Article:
How to create a year filled with love rather than fear and make it last.
I am a big believer in the phenomenon that how you begin your year is how you will live your year. And as I recently learned from my acupuncturist Dr. Feng, there is an ancient Chinese proverb that says the exact same thing. That is powerful medicine. Think about it, how you decide to step into these first few weeks of January says a lot about the energy you will walk with the remaining 11 months.
It’s that time of year again. To buy, host, decorate and exchange; to stand in line, shuttle between families and swear like Russell Crowe when the person in front of you at Best Buy takes too long to pay for that Inception DVD with exact change. Calendars get full and tensions can run high.
A regular reader of my ProjectHappilyEverAfter.com site asked me this very question recently. She and her husband of 9 years had recently gone into a Frisky Streak. They just could not get enough of each other. She wanted to know if that was normal and if other married couples went through the same thing.
I wanted to tell her to stop looking for problems where there aren’t any. There are many women who would kill for that sort of problem in their relationship, you know?
The vast majority of people who write to me complain about a different problem: low sex drive. They want to know if it’s normal to crave sex just once or twice a month, for instance.
My answer to that is this: it depends on what’s causing your drive to be low.
It’s NOT a problem if:
Ten tips for married moms looking to thrive through grad school.
About five years ago, just after enrolling in graduate school, I read that—for married women—attending graduate school is sometimes the fast road to divorce. Yikes. More than two years after finishing my degree, my husband and I are still together—it's been 22 years now—and the D word was only uttered once, in the pitch of (a stupid) battle.
A recent rat study proves regular sex may increase brain cells.
A recent study out of Princeton aimed to answer what effect pleasurable, yet stressful, experiences had on a rat by studying their brains before and after sex. Previous studies proved that unpleasurable, yet stressful experiences, actually lead to a decrease in brain growth—so could the opposite be true? Could highly satisfying, but strenuous, activity cause an upswing? The unequivocal answer: yes.
There’s a reason sleep is considered the new sex. I think exhaustion is very real and a big concern for couples. No doubt, there are many times when a couple is too tired to have sex. Generally though, being tired shouldn’t equate to a person’s motivation to have sex.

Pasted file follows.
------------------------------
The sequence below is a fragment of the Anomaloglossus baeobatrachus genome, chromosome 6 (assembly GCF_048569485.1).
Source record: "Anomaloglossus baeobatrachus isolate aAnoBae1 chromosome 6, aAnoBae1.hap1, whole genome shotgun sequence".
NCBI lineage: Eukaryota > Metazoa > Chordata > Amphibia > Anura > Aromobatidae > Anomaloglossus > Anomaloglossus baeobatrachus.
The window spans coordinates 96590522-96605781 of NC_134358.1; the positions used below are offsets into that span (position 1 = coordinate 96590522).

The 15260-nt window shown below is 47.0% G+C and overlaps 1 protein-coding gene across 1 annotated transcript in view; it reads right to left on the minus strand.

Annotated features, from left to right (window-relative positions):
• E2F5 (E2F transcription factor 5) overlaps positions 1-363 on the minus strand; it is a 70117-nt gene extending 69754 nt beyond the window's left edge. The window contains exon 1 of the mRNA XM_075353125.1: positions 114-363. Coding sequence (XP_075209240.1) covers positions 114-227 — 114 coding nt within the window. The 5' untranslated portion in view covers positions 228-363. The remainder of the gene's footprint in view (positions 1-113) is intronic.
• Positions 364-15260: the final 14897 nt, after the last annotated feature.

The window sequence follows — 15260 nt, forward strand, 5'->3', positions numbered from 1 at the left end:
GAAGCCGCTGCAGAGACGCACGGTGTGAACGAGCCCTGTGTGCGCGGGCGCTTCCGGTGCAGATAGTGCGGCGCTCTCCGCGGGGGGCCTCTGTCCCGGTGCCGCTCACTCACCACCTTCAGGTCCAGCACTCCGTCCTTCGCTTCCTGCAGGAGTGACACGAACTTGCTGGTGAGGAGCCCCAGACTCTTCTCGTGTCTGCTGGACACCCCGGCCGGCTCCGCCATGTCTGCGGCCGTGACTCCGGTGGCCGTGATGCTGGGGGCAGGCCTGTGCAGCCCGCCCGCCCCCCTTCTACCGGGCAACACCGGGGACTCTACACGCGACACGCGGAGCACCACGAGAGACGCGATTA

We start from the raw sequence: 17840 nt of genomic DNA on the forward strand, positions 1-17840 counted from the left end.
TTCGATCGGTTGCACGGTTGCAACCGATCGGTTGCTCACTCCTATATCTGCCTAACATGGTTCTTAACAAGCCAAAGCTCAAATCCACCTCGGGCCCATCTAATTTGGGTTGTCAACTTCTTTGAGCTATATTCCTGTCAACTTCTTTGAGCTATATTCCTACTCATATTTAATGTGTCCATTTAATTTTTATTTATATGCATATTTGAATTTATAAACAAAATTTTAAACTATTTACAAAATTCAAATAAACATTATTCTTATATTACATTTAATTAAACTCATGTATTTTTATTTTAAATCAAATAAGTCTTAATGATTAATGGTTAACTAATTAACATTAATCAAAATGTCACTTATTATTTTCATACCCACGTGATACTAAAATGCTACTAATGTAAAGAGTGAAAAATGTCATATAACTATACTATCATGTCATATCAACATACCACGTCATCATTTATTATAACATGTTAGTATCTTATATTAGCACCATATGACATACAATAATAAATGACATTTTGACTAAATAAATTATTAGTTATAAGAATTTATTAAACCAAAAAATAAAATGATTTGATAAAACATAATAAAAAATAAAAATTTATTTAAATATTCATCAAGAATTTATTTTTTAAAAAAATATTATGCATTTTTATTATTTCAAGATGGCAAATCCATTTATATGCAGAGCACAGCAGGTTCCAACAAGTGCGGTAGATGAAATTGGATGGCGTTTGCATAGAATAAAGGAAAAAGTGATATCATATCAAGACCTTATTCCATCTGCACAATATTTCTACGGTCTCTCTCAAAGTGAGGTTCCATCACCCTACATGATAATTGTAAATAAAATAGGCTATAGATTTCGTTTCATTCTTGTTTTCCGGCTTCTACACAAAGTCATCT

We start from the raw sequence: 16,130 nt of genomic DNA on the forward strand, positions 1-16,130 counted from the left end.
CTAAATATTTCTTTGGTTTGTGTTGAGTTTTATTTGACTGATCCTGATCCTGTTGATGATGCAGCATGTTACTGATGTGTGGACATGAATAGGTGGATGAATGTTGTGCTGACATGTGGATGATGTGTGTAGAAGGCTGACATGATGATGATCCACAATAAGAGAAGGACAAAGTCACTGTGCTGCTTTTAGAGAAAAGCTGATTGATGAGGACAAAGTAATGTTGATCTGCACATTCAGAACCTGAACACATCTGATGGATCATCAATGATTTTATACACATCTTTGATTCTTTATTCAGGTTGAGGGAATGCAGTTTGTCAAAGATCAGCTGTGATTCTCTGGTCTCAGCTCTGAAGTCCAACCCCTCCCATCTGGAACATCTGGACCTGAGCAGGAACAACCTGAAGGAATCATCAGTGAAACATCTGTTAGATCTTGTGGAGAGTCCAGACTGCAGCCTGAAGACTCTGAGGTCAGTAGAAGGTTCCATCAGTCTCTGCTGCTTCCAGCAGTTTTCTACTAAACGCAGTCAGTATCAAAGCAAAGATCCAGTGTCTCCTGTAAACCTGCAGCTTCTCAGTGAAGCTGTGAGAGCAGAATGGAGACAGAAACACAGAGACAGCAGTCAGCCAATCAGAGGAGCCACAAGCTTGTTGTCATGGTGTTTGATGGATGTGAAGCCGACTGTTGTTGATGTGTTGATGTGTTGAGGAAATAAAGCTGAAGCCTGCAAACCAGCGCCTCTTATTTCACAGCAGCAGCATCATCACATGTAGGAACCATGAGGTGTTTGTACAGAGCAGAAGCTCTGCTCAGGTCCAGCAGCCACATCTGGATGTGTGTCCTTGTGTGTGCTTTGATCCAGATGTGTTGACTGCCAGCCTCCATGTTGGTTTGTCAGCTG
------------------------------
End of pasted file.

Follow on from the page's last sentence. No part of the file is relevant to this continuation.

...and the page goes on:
Each day we make choices that influence our pace and quality of life, and often we’re completely unaware of the choices we’re making and how they affect our life balance. So often we’re operating from habit, instinct or need. While it’s a good thing that we don’t have to think about every little choice we make, when it comes to creating a balance between our “work-related activities” and the “rest-of-our-life activities”, it’s critical to be conscious and deliberate about our decisions. Otherwise, you may find yourself feeling the negative effect of your unconscious choices by feeling overwhelmed, out of control, stressed, or even sick.
Start to become more aware of the many decisions you have to make in a day and their consequences by asking yourself these three questions:
1. Is this moving me toward or away from a balanced life?
2. Do I have a choice?
3. If I don’t have a choice, what can be a positive perspective around this decision?
Contrary to popular belief, men aren’t always the horn-dogs they’re made out to be. In fact, many times just the opposite is true. Consequently there are a lot of things that can negatively affect his sex drive.
A study shows that holding hands with a loved one is really good for your health.
Why is it that when we're upset, stressed, or scared we instinctively reach for our partner's hand? Or conversely, why is it that we always seem to reach for our partner's hand to comfort them when they're upset? Well a recent study by University of Virginia psychologist, Dr. James Coan, showed that the answer doesn't lie between our fingers, but in our brains. The study involved subjecting 16 happily-married women to stressful situations while monitoring their brain activity. The results showed less activity in the stress-related areas of the women's brains even while holding a stranger's hand, and a whole lot less when they held their hubby's hand.